Getting a Ph.D. in SuperDraftBy: Brian | January 6th, 2011
If you donâ€™t fully understand the ins and outs of the MLS SuperDraft, donâ€™t worry. It is not a sign of stupidity. I hear Stephen Hawking is struggling to understand it.
Few can understand the craziness and fluctuating criteria which make up the behind the scenes world of bringing an American football style draft to the world of soccer. I often wonder if the suits at MLS really understand how the whole thing works.
The primary purpose of the SuperDraft is have a mechanism to filter the top collegiate talent into the league. Given that our athletics system in the US is largely based on taking â€śamateursâ€ť from colleges and adapting them to the pro game, it makes sense for MLS to adopt this style of development.
Note: I use the terms â€ścollegeâ€ť and â€śamateurâ€ť together in a theoretical sense. Calling SEC or Ohio State football amateur is a bit of a stretch, I know.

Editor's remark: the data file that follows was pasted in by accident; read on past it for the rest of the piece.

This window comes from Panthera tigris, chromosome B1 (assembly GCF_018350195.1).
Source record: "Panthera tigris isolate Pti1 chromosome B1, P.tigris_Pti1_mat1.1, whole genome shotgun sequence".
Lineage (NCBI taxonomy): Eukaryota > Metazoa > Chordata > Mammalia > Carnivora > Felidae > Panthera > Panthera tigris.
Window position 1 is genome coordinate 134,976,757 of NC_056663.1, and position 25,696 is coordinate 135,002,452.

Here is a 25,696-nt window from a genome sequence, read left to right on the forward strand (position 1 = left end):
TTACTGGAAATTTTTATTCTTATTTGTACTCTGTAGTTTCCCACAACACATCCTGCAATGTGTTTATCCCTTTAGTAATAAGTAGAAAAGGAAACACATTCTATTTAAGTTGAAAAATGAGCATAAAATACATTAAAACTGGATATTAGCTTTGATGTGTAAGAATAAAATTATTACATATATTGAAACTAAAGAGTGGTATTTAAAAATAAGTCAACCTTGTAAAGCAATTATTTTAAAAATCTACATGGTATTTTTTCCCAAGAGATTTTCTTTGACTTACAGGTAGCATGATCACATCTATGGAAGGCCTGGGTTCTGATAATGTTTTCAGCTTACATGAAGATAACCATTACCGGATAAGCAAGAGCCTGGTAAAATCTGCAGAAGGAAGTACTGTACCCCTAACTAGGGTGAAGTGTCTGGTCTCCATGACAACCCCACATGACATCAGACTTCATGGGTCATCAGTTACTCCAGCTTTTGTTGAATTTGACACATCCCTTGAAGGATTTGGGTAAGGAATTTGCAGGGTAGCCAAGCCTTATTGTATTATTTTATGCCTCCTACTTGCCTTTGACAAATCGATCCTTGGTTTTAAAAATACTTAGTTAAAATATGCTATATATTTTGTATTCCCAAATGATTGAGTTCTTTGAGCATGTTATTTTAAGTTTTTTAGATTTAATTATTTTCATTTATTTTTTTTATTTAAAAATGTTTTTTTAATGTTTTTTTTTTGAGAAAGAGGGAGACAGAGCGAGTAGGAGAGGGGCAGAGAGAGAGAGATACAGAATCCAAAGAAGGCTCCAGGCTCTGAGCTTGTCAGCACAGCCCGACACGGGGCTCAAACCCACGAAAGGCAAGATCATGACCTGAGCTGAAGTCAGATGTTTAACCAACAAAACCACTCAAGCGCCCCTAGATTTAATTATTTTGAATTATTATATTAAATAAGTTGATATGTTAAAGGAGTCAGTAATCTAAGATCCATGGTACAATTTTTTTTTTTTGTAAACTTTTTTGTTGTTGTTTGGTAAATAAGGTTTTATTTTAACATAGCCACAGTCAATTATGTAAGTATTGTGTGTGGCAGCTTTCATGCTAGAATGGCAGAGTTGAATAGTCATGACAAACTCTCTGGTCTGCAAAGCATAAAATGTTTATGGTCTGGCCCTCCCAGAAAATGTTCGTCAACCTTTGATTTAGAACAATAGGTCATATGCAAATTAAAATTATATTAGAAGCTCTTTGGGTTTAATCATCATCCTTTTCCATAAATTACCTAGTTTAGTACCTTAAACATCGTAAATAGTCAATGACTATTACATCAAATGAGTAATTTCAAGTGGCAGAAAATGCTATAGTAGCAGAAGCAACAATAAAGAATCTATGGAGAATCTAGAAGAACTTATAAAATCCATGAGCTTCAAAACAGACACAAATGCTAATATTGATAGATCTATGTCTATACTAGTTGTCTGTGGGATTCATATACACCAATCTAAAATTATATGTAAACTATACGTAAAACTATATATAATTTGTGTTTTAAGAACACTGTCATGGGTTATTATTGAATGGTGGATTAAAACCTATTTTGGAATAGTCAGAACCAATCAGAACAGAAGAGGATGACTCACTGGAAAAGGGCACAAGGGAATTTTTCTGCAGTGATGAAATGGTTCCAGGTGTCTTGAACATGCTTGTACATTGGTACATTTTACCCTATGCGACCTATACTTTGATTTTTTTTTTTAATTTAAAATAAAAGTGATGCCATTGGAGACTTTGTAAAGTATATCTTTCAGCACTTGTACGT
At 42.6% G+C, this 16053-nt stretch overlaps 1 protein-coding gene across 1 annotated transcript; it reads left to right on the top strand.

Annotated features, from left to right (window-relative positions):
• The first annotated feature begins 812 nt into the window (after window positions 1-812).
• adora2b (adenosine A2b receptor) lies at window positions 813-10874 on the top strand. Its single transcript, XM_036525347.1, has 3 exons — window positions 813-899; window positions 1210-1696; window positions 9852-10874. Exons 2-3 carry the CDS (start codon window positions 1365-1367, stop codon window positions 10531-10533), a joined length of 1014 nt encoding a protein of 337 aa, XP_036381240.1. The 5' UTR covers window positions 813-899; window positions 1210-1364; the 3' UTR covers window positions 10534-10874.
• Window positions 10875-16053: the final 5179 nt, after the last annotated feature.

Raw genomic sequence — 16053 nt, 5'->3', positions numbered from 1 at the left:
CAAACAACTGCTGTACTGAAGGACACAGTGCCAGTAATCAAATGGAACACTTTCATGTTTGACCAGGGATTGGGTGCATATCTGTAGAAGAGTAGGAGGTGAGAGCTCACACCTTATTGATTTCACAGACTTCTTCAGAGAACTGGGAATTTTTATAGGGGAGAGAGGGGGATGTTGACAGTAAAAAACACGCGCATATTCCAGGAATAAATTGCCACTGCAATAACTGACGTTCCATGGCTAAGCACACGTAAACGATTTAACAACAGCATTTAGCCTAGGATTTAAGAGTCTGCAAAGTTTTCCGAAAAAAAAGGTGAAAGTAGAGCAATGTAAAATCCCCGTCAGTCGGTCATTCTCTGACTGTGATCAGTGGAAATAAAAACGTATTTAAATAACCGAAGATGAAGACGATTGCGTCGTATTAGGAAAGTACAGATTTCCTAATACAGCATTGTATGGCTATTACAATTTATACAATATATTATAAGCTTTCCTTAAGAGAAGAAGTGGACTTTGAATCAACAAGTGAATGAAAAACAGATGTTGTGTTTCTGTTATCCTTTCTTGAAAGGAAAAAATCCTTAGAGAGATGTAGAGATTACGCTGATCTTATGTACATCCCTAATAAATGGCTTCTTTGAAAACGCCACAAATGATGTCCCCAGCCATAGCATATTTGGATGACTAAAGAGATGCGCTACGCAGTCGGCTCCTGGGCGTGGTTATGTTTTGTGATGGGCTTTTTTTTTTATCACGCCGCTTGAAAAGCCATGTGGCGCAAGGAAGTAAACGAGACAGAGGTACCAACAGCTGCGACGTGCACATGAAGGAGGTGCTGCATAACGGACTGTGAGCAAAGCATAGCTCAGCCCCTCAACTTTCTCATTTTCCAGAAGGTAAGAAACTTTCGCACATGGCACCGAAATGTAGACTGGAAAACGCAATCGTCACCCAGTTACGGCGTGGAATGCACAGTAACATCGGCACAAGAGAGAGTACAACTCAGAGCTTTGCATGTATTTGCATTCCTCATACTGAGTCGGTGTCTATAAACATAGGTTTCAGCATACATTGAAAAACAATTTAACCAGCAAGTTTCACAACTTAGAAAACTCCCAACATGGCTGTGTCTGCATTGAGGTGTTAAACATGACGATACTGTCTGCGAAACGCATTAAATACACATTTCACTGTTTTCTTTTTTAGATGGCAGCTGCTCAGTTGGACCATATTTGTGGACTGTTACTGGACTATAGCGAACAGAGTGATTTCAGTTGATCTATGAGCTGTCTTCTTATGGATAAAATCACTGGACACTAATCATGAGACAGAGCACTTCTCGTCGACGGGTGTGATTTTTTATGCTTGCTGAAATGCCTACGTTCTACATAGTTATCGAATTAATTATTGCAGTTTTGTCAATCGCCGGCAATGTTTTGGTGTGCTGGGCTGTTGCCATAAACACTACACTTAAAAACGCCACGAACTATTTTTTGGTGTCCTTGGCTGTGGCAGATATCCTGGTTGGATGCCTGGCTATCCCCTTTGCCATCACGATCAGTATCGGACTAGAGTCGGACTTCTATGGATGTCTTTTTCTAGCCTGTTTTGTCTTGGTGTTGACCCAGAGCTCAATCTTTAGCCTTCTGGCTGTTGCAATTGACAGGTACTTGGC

Trying to analyze and predict the order and flow of this years SuperDraft would require anyone to quit their job, abandon their family and camp out in Don Garberâ€™s front yard. With traded picks, Generation Adidas and the influx of some solid foreign talent (not to mention Wayne Rooneyâ€™s little brother), January 13th guarantees us nothing but unpredictability.
Here are a few things we can be sure of:
1) The Akron Zips will dominate the day. I would not be surprised to see 5 Akron players taken in the top 10.
2) John Rooney will make headlines not for his talent but for being Wayneâ€™s little brother. Talk about a tough shadow to get out of!
3) Soccer purists will denounce the failure of this draft system and push for a stronger developmental league like those of the European and South American leagues.
Check back here for updates and analysis as the â€śsuperâ€ť draft approaches and in the days to follow as we analyze and criticize the decision made by each club.